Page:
Still the same Marion Barry
By Colbert I. King,
The day will come when Marion Barry will be spoken of in the past tense.
That reality, of course, applies to all of us. But Barry’s vincibility is especially useful to note because of his penchant for bringing shame on himself and the city.
In the latest line-crossing of his career, Barry managed to draw fire this week for remarks he made about “immigrants . . . particularly from the Philippines” taking nursing jobs in the United States. The Philippines’ ambassador to this country, Jose L. Cuisia, issued a statement denouncing Barry’s remarks as “intolerant and narrow-minded.”
Not a month earlier, Barry went off about “Asians coming in, opening up businesses, those dirty shops.” He later said his remarks were taken out of context and that he could have phrased his remarks differently, but that his point still stood. He then grudgingly apologized. Barry, I suspect, is now about done with Asia.
There is, however, a big world out there. With six other continents potentially at his disposal, there is plenty of geography on which Barry can try to lay blame for all the ills befalling his Ward 8 constituents.
Diplomatic corps, en garde.
After 40 years of observing him and more than 20 years of writing about him, I no longer feel my jaw drop at anything that comes out of Marion Barry’s mouth.
When it comes to Barry, a moment’s thought is a moment wasted. But he does have moments of cold calculation.
I have also learned that there can be a method to his madness.
He didn’t become the most dominant figure in D.C. politics by accident, although his power has now been diluted to next to nothing.
That’s because the District of the 21st century is, demographically, culturally and politically, not the city that Barry once was able to play like a harp. Ward 8, the city’s most impoverished district, which Barry has represented since 2005, is now the outer limits of his influence.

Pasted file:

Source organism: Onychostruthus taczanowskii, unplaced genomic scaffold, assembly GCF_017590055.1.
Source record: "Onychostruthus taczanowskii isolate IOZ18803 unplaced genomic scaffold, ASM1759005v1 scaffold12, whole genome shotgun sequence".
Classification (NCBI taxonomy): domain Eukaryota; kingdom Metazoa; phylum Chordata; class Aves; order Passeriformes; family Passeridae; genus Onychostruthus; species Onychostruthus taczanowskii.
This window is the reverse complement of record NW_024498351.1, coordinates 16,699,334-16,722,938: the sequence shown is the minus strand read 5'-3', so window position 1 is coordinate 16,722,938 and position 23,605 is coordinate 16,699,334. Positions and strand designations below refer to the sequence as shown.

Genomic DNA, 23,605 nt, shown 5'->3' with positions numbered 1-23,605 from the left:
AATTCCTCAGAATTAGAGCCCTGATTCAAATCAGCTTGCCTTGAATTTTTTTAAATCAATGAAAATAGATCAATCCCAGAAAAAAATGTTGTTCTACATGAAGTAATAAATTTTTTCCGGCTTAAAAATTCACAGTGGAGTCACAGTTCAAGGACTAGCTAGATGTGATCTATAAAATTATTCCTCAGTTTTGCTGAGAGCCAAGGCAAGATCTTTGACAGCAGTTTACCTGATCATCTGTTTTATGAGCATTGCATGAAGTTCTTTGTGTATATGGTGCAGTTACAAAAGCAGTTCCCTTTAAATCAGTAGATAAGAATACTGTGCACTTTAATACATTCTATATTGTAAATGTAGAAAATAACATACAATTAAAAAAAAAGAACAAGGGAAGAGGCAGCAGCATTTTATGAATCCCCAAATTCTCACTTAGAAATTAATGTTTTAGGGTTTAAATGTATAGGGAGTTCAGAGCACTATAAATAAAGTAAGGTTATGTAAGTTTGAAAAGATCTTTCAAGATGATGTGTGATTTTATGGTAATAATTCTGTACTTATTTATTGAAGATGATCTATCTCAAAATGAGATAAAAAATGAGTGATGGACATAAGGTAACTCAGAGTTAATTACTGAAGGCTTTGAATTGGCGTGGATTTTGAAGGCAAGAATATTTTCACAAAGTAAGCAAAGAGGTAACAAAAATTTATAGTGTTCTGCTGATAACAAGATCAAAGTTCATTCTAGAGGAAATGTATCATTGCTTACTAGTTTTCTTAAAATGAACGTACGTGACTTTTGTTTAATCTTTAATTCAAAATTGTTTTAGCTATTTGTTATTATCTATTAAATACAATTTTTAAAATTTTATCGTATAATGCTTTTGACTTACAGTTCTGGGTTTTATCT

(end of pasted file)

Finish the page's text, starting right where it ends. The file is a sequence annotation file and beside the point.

So long as he remains with us, it might be useful to understand what Barry was once upon a time, and still is in his autumn years.
In his heyday as mayor of “Chocolate City,” Barry was the characteristic old-style black politician in the mold of the late Adam Clayton Powell.
Noted African American psychologist Kenneth Clark devoted much of his 1965 book, “Dark Ghetto,” to Powell, but he could have been describing Barry.
Among the things Clark wrote: “He uses his appeal without apology.” Powell had to be understood, he said, in terms of the massive pathology in the community he represented. It’s “where a powerless people seek a concrete hero who will fight the battles they cannot fight for themselves.” “All the better,” wrote Clark, “if the hero defies and taunts the white enemy. Here is the gratifying joy of vicarious revenge without the attendant penalties of a real encounter.”
Clark astutely observed that “in his flamboyant personal behavior, Powell has been to Negroes a symbol of all that life has denied them.”
As for personal conduct, Clark explained: “The Negro masses do not see Powell as amoral but as defiantly honest in his protest against the myths and hypocrisies of racism. What whites regard as Powell’s violation of elemental ethics, Negroes view as effective and amusing defiance. Whatever the personal ethical and moral standard of the individual Negro, it tends to be suspended in judgment of Powell. He is important precisely because he is a caricature, a burlesque, of the personal exploitation of power.” Barry, anyone?
Clark also wrote of Powell: “He seems a simple hedonist above all else. He appears free of any sense of guilt. Guilt is the consequence of a sense that one has violated what one believes in, a consequence of behavior in conflict with one’s conscience. To be rid of such conflict is to be free of much anguish.”
Hence, our worry-free Marion Barry, unencumbered by principle.
Powell, like Barry here in Washington, was frequently criticized in newspaper editorials. But those editorials only strengthened Powell in New York’s black community — much as criticism of Barry once raised his appeal among some District residents.
Observed Clark, “When Powell is condemned by respectable whites, this is taken merely as evidence of his effectiveness, for clearly whites would not be concerned with an impotent Negro!”
Powell understood that, Clark noted, and used that knowledge to maintain power.
So, too, did Barry, who, to this day, remains unchanged.
The difference? The District has changed on him.
To say the city has risen above the constrictions of race would be a lie. But Washington, D.C., is now a different place. And it will outlive Marion Barry.
Read more on this issue: The Post’s View: Marion Barry’s latest offense The Post’s View: Marion Barry’s racist remarks The Post’s View: Our choices for D.C. Council